Mon, 16 Sep 2013 10:42:40
SWF, otherwise known as Stevie Weinstein-Foner, conjures up his own brew of styles on Let It Be Told—out October 8. The album artfully merges indie, pop, a little electro, and a whole lot of soul into one intoxicating musical gumbo. It's one of the most fascinating releases of 2013.
In this exclusive interview with ARTISTdirect.com editor in chief Rick Florino, Stevie Weinstein-Foner talks Let It Be Told and so much more.
You have your own sound which is very intricate and unique, but at the same time, the songs are super catchy.
The sound was really a result of the process in the studio. I went down to Memphis to record the album at friend Toby Vest's studio down there called High/Low Recording. Memphis has this rich history of recording studios like Sun Studios, Stax, and Easely Studios where Sonic Youth and Pavement recorded some albums. At High/Low, they have some of the gear from Easley that got trashed when it closed. They spent some time with Jim Dickinson who produced some of the Big Star Records. He has a long history in that area in Memphis and the South in general. There's a lot of rich history down there anyway. It was cool to go down there and feel a part of that tradition. A lot of the sound of the record came out of the sonic palette of going down to High/Low. I'd been playing some of these songs for a while. A lot of them came to me out of the ether. Sometimes, to refine a song I'll sit down and work with it. A lot of times, the original concept, the hook, or whatever will come out of nowhere. With "Automobile Blues" and "Let It Be Told", I was just driving my car one day, and there it was.
What threads Let It Be Told together for you?
I have a tough time answering that question. It's definitely tied together sonically. We used a lot of the same elements in the songs. It was recorded in two four-day sessions. I did four songs in May 2011, which was "Black & Golden", "Let It Be Told", "Automobile Blues", and "Broken Glass". Then, I went back to Memphis in the very beginning of 2013 after a whole slew of insane life events that got me to go back and record the other five songs. Some of them were new. I had written them in that time. Others, I just hadn't recorded the first time. There were two batches, but we made sure to keep it consistent and maintain a similar sonic palette. In terms of the vision, it's a tough call because I'm so close to it. I see the thematic thread that ties it together. It's about a process of learning, growing, evolving, and strengthening. In terms of my writing, there's a lot of doubt expressed in the songs. There's a lot of uncertainty there, but with this intention that it's moving towards the completion of the album, in a way. It has a living energy. I listen to it still. I'm really proud of it. It's music I want to listen to, which is why I made it.
What's the story behind "Only Child"?
Right after I came back from Memphis the first time, I wrote that song. I was coming out of this weird period of time where I was traveling a lot. I was living in Costa Rica for a few months. Then, I left Costa Rica, and I came back to New York. I was like, "I need to get out of here". I went to California and then New Orleans. I was adrift in a certain way. My life didn't make sense to me. I landed back in New York after Memphis, and that's when I wrote that song. I was like, "I'm back, and I'm here. I'm on my own in this area, feeling a little bit stronger". I was examining relationship to myself as somebody without any sisters or brothers and someone who's always looking outward for self-recognition and shifting that energy to looking inward. We ended the record with it because "Broken Glass" was the closer at first because it's so anthemic and dirge-y. That's a low note. To close it on "Only Child", it's a little more of a light ending. It's a shorter song that does its thing and ends on a high note. It's the silver lining.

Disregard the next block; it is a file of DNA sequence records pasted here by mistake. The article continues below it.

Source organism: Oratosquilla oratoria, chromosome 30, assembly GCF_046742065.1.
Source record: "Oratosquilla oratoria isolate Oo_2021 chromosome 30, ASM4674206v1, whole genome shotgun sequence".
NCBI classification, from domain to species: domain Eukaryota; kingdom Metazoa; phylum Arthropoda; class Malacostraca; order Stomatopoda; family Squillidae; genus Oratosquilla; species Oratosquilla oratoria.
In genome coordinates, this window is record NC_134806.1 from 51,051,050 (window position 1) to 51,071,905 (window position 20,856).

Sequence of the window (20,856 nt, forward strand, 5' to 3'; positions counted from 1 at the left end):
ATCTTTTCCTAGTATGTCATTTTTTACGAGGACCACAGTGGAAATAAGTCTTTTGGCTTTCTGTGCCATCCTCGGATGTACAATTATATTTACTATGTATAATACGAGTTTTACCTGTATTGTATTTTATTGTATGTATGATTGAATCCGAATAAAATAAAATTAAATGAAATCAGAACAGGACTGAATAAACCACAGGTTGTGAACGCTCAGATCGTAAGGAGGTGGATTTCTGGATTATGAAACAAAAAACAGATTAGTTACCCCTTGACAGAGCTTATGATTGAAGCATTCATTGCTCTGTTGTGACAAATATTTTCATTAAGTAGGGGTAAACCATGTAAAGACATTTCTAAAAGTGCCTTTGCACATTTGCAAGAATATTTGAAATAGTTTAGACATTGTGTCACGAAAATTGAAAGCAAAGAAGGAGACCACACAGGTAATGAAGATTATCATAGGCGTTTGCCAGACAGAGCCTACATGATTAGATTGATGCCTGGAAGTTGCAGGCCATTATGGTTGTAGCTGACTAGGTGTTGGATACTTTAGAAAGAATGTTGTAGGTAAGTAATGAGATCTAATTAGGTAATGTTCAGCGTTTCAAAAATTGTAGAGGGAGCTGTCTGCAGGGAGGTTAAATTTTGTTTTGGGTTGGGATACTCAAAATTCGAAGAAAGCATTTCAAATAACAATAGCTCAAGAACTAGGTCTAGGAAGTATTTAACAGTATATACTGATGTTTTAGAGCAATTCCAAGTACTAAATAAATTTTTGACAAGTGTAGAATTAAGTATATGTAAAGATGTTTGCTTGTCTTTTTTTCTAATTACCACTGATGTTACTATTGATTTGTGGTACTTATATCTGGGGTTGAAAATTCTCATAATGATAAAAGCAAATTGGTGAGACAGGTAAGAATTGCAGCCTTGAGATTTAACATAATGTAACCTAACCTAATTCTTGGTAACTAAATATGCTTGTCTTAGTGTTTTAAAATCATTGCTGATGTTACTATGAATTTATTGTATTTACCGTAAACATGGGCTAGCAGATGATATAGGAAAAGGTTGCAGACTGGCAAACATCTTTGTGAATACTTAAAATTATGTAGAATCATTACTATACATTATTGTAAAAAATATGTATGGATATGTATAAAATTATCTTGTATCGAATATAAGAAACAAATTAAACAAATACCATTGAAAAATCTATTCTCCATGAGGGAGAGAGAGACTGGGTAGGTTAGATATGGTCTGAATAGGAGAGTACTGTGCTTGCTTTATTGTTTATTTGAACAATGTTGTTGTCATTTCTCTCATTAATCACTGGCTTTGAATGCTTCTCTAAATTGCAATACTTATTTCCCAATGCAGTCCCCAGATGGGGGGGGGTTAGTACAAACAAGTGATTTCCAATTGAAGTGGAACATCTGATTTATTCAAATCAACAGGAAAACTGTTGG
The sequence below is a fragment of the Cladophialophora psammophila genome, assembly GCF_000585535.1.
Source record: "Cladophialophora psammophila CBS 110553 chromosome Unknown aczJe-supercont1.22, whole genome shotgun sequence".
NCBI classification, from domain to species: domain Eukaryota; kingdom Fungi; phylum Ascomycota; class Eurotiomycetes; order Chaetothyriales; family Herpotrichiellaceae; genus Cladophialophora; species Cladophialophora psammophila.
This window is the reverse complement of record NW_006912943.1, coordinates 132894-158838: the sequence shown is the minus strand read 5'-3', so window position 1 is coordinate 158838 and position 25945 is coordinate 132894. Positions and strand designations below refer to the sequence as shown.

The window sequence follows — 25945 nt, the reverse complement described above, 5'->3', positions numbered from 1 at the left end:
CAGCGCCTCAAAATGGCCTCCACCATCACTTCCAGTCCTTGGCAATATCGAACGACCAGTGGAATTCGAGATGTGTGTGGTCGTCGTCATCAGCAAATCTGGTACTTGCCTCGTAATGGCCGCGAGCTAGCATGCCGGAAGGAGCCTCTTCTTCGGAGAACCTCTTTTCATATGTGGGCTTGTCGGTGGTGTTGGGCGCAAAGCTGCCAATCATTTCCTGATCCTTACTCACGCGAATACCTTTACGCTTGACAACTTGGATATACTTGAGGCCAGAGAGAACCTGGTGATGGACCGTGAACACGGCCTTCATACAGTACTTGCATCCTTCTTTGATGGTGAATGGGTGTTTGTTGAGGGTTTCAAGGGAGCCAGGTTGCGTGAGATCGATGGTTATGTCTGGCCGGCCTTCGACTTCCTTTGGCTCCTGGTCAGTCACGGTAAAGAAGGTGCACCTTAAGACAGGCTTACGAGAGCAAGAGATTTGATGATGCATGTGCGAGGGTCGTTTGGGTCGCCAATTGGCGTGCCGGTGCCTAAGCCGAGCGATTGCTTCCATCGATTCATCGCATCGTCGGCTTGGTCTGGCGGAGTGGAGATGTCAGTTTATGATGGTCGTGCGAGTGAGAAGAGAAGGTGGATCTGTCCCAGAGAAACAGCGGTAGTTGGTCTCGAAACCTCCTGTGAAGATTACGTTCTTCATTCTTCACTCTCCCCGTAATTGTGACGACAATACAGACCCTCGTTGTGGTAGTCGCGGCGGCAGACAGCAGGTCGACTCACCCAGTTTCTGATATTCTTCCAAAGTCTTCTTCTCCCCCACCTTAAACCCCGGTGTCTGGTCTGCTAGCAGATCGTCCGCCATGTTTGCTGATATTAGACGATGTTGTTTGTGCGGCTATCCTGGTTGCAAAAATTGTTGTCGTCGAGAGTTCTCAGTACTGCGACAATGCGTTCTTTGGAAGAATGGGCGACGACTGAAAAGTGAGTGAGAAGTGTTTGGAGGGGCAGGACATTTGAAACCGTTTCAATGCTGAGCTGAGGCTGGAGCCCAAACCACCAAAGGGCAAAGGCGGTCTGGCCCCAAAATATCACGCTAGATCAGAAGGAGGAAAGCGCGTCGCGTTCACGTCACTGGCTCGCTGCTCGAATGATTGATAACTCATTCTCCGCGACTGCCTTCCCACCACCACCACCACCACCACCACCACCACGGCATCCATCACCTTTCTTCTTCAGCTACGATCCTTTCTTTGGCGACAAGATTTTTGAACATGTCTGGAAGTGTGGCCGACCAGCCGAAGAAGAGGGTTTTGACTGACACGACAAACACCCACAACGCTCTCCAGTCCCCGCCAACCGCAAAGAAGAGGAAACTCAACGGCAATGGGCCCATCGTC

Where did "Saturn Returns" come from?
I actually wrote that in Boston at my parents' house, when I was visiting. I wrote the first line on the train. It has an almost Appalachian feel. It felt like a mountain song to me. It was the end of the year. I was coming out of a dark time. I'd split up with my girlfriend and I started to delve into some deeper spirituality. "Saturn Returns", as an astrological phenomenal, when you're born Saturn is in a certain place, and when it returns, it's coming back around to that place. It's a 29-year cycle. I'm 28. The couple of years leading to that are a volatile time. When you're Saturn goes direct, you come into your fullness. It's another stage of life.
You can see the music as much as you can hear it.
I appreciate that. It's a fascinating take on it. In the words, there's some visual imagery. It paints a picture, landscape, or lifeline.
If the album were a movie, what would it be?
Maybe Terrence Malick's Badlands? I really like that movie. It's from the seventies. It has that vibe to it. The album has a similar vibe to it. You've got a young Martin Sheen who's totally badass. He's this lovable rebel. It has that feeling of the record.
Take a listen to "Black & Golden":